Tuesday, February 22, 2011

genies of morality--

Auditory meditative inducement into THE UNKNOWN http://www.archive.org/details/HoofprintsOnTheCeilingOfYourMind

Multiple things I wanted to bring up in regards to the Genealogy

GUT: The ending remark of afro 24---It was like Nietzsche knew what I was thinking all the time and really just said it---From the moment faith in the God of the ascetic idea is denied, A NEW PROBLEM ARISES: THAT OF THE VALUE OF TRUTH


--Walter Kaufmann....I don't think that footnote 14 was really required but thanks for the pointer.

As if I couldn't have been in more agreement with F.N,
Art to say in advance, for I shall some day return to this subject at a greater length--art, in which precisely the lie is the sanctified and the will to deception has a good conscience, is much more fundamentally opposed to the ascetic ideal that is science

Other than this initial rapturous response though--I am interested in gaining some additional perspectives on a particular perspective of the GOM (which hopefully ya'll will respond to...)

A friend of mine who has interests similar in mine, decided to re-read the GOM so that we could have a discussion about it. His first question he posed to me was, "So what do you think a Nietzschean society would look like--what kind of political/societal structure do you think he would support?" Now reading Nietzsche one theme which I have been unsure of how to really deal with is this weak/strong power dynamic... It seems to be (and this person was thinking in terms of) was that this could somehow be interpreted as an Ayn Randian/free-market capitalist situation. So namely Nietzsche would agree with this rhetoric of self-responsibility and the strong survive and prosper/ while the weak might die off. I could see where he was coming from (my interlocutor, a Foucaultdian mind you ) -- and I am interested in seeing what other people's perspective was in this respect.

Anyway, so as this conversation continued, we identified the fact that we had very different interests in as far as how we were reading the text. Namely, I considered how this text affected myself--how I aligned/misaligned with the slave morality. And this is how I usually approach texts--how does this describe/not describe my orientation with the world--is this a way in which I think I should orient myself in the world. While my interlocutor admitted that he immediately thought of how this text would look if everyone viewed the world/knowledge/them"self"ves/others/etc. in this manner. He even quoted the proverb--"do unto others,,,,,,,,,"-and I said well that;s kind of the slave morality and he agreed, that he was not sure if necessarily sure if the slave morality was the wrong way to go.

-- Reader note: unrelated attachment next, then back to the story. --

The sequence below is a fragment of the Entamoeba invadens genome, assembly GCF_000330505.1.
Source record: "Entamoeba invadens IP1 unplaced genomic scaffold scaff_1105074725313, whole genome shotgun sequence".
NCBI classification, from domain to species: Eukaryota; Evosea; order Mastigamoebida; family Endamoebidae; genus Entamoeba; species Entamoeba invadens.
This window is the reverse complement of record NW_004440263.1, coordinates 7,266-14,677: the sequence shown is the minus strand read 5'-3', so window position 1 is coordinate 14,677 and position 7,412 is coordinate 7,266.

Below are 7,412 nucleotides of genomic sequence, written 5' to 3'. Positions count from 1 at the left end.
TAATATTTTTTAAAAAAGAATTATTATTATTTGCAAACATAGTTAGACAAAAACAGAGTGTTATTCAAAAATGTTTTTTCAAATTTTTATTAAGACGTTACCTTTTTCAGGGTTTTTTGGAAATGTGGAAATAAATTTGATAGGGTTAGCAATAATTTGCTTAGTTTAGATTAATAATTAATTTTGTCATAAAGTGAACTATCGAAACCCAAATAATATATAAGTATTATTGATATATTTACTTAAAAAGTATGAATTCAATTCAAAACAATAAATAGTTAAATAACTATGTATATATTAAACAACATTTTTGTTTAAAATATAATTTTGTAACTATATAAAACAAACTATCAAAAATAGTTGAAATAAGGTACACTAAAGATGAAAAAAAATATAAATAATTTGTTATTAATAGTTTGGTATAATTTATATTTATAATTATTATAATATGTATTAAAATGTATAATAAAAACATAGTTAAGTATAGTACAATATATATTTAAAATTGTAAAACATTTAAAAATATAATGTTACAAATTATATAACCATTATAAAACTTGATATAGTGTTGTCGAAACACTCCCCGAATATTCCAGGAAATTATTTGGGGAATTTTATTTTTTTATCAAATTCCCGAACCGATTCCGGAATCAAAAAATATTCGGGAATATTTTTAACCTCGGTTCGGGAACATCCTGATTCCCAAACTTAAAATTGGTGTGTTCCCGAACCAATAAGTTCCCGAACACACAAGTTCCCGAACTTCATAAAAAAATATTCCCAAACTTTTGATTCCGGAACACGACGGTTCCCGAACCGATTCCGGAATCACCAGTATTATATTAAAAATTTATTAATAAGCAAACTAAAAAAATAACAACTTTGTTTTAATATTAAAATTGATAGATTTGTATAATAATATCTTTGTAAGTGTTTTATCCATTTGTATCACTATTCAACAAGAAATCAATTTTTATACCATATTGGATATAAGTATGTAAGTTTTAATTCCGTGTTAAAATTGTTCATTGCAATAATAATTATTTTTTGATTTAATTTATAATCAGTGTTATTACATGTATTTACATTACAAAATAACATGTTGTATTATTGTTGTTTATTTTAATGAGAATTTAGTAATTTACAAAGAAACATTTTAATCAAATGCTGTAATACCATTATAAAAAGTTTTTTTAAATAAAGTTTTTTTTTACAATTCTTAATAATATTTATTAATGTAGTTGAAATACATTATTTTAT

So long story short, I guess what I am wondering is:

How can this text manifest itself in politics/society?
CAN it be?--This is something which I found myself bringing up in this argument, should we even be trying to think in terms of a "Nietzschean state"

1 comment:

  1. Considering the facts that Nietzsche had renounced his German citizenship by around 1870 to take the professorship at Basel, and his generally critical (to put it lightly) attitude toward the State and ideas of a People or a Nation (not to mention his loathing of the proto-Nazis associated with his sister's husband), a Nietzschean State seems pretty inconceivable to me. The technics of the State are those of memory, conscience and especially responsibility, right? Imagine how much of a pain in the ass it would be for him to be a stateless "good European" today. Sure, there's EU citizenship, but - "papers please?"